ELEVEN EGRETS

Cattle Egrets (Bubulcus ibis) are a common sight here, especially since the occasional appearance of the Urban Herd became permanent. Interestingly, Bubulcus is the Latin word for ‘herdsman’ – they certainly do appear to keep a close eye on their ‘charges’ and their relationship with cattle, buffalo, and even zebra are interesting to observe. Each animal appears to have an egret in attendance, ready to pounce on insects flushed by these large animals as they move through the grass. I have occasionally seen an egret pecking at ticks on the tip of a cow’s tail. They are also known to feed on frogs, small mammals, worms and eggs.

These are elegant looking birds, both on the ground and especially when they catch the late afternoon sun when in flight home to their communal roosting spots. I see them flying over our garden singly, in twos or threes, and sometimes many of them together. The tree in which many of them used to roost in town was cut down in an effort to get rid of them, so I am not sure where they go, although they have been recorded as flying up to 20km to their feeding areas.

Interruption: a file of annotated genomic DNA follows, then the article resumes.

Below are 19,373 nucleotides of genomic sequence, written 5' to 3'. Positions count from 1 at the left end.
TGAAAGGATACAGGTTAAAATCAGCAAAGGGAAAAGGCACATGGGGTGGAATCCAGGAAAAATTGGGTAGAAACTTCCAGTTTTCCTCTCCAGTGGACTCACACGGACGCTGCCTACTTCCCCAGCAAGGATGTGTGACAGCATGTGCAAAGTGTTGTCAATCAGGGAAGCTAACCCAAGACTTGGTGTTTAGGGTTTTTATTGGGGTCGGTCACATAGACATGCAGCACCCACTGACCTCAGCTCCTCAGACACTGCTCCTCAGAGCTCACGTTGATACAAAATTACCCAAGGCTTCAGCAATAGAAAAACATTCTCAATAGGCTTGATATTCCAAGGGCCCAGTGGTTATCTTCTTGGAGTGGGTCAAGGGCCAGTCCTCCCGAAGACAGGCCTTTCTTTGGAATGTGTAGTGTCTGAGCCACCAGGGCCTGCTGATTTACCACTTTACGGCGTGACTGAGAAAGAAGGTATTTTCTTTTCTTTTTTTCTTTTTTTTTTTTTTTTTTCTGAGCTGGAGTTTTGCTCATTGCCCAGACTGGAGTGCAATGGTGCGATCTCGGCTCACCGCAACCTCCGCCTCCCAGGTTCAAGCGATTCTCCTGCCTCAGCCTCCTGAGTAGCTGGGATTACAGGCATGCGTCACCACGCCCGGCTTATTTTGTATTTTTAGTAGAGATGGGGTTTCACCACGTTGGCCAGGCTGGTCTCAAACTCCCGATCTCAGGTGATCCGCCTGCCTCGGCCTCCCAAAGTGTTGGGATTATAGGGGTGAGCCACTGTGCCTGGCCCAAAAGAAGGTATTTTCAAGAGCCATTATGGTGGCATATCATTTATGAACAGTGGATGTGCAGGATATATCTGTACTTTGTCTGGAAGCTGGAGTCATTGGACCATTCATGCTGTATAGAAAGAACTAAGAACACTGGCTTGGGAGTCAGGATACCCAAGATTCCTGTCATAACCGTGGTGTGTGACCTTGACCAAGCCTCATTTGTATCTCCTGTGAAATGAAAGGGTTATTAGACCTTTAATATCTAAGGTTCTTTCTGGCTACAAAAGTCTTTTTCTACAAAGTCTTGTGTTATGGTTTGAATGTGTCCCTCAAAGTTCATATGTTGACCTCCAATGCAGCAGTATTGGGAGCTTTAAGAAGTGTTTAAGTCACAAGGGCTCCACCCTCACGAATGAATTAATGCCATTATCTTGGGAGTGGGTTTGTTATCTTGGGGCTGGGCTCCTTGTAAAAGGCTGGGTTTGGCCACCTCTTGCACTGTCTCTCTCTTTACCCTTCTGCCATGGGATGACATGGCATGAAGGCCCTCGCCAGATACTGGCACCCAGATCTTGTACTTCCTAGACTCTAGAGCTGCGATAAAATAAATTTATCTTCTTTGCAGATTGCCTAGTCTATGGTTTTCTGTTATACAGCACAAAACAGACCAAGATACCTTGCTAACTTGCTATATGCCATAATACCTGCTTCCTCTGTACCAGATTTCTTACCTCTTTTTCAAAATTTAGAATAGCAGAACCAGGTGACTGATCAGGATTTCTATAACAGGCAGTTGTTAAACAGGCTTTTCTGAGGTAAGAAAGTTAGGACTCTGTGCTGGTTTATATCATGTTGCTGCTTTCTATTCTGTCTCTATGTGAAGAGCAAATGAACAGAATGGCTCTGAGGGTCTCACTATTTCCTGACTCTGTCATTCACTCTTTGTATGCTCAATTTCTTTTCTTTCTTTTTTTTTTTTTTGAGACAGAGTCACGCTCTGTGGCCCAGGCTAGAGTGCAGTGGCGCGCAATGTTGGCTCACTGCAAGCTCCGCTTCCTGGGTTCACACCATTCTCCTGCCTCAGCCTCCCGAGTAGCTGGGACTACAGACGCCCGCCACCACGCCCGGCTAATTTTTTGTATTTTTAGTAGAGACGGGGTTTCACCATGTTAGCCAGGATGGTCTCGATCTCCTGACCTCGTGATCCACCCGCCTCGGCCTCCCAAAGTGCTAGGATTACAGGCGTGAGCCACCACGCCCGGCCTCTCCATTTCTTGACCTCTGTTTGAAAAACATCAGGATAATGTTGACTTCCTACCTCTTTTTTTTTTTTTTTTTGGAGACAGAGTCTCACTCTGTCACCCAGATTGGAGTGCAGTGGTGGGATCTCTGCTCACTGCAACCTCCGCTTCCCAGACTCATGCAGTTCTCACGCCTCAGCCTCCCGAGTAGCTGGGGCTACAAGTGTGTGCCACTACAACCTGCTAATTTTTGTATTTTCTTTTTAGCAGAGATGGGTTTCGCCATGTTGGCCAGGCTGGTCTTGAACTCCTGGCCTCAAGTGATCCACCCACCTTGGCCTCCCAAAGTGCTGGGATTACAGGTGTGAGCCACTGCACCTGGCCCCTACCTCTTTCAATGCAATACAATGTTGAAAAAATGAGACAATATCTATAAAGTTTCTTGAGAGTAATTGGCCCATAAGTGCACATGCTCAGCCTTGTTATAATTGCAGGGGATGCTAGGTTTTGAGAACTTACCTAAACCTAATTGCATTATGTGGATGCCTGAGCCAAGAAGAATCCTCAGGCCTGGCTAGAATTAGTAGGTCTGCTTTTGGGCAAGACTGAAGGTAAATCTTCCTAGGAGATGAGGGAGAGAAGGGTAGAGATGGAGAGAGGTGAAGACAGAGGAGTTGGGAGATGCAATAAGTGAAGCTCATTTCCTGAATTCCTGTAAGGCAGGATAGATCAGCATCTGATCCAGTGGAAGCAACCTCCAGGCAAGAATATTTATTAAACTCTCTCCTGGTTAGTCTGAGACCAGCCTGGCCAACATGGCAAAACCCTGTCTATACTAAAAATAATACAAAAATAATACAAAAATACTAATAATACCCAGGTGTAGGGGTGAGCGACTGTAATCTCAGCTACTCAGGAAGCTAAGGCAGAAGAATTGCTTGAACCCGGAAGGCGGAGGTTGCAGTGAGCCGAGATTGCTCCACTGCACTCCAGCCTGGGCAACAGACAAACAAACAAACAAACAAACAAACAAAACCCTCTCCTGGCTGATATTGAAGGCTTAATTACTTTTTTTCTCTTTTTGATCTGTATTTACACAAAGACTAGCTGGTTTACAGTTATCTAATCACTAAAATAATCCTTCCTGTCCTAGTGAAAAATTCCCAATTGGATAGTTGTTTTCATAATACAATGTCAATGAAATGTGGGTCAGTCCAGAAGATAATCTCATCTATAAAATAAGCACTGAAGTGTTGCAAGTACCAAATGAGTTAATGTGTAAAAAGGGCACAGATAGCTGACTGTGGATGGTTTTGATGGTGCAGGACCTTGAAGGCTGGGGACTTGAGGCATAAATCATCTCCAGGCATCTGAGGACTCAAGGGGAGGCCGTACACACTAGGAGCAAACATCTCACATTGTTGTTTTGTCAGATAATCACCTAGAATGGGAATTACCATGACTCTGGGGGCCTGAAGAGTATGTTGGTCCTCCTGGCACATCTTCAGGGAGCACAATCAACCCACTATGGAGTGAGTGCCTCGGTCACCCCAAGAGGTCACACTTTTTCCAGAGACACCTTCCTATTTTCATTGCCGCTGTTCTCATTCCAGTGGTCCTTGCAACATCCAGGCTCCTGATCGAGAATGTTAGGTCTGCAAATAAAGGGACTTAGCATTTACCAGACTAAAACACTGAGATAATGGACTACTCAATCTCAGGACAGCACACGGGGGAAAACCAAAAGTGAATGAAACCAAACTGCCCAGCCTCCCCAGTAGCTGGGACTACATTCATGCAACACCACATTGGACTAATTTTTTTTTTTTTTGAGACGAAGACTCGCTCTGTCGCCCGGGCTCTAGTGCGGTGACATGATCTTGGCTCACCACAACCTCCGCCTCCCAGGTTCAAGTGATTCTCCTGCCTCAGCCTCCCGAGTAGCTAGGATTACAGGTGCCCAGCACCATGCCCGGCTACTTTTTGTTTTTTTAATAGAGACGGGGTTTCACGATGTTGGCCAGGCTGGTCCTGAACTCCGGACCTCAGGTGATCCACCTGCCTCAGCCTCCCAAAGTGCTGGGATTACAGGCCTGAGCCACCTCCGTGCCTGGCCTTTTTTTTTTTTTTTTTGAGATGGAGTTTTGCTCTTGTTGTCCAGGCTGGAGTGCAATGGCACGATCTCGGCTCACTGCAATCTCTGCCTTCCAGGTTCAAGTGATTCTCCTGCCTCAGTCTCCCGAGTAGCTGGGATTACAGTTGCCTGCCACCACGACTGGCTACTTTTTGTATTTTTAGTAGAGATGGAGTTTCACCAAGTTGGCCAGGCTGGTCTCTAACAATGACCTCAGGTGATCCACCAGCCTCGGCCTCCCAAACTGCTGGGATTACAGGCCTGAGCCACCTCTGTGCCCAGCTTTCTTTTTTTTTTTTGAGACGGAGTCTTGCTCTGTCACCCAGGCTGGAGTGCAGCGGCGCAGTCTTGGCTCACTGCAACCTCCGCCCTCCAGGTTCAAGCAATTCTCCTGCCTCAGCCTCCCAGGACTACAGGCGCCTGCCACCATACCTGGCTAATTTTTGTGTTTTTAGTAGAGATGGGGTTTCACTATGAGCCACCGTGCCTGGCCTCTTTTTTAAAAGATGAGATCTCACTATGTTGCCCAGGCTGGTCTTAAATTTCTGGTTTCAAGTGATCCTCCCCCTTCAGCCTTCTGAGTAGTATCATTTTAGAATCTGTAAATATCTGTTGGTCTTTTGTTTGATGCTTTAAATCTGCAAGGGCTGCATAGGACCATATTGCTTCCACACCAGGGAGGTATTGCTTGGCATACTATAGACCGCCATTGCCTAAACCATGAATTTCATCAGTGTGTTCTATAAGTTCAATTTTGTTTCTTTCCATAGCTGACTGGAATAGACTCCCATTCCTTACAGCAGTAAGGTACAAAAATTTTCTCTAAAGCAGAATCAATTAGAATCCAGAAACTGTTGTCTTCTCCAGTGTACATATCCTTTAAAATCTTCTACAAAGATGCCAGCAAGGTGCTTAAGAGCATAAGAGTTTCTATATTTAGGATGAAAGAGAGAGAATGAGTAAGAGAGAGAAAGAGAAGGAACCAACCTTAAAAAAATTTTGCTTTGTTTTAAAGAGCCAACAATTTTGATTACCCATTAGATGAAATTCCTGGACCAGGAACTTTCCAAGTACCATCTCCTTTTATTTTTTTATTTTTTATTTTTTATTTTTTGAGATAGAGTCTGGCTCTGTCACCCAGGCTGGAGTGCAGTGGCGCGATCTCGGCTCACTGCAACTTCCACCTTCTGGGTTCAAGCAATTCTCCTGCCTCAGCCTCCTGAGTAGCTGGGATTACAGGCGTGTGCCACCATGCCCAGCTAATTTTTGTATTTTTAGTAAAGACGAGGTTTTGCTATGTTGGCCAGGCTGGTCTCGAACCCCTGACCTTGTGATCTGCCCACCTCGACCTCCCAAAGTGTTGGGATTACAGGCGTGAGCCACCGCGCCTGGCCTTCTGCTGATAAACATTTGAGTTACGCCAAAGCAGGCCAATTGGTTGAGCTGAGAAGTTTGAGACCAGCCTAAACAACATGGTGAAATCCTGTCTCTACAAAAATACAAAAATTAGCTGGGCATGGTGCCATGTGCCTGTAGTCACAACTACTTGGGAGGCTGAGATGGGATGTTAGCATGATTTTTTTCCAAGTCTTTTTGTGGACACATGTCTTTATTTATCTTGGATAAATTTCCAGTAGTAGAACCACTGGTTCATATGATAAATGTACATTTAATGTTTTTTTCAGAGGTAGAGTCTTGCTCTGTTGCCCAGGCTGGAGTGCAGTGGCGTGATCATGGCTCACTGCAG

These ones appear to be resting from their labours. If you look very closely, you may count more than the alliterative eleven basking in the late afternoon sun.

25 thoughts on “ELEVEN EGRETS

  1. We saw these with cattle on Maui, and when we first glimpsed them from a distance were puzzled by the “white things.” It’s a great partnership!

    Why did the authorities want to get rid of them?

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  2. Egrets are a common sight here too. They accompany cattle everywhere. Now I have begin seeing them in traffic circles walking on the grass looking for insects. They don’t seem to mind the traffic, so used are they to it!

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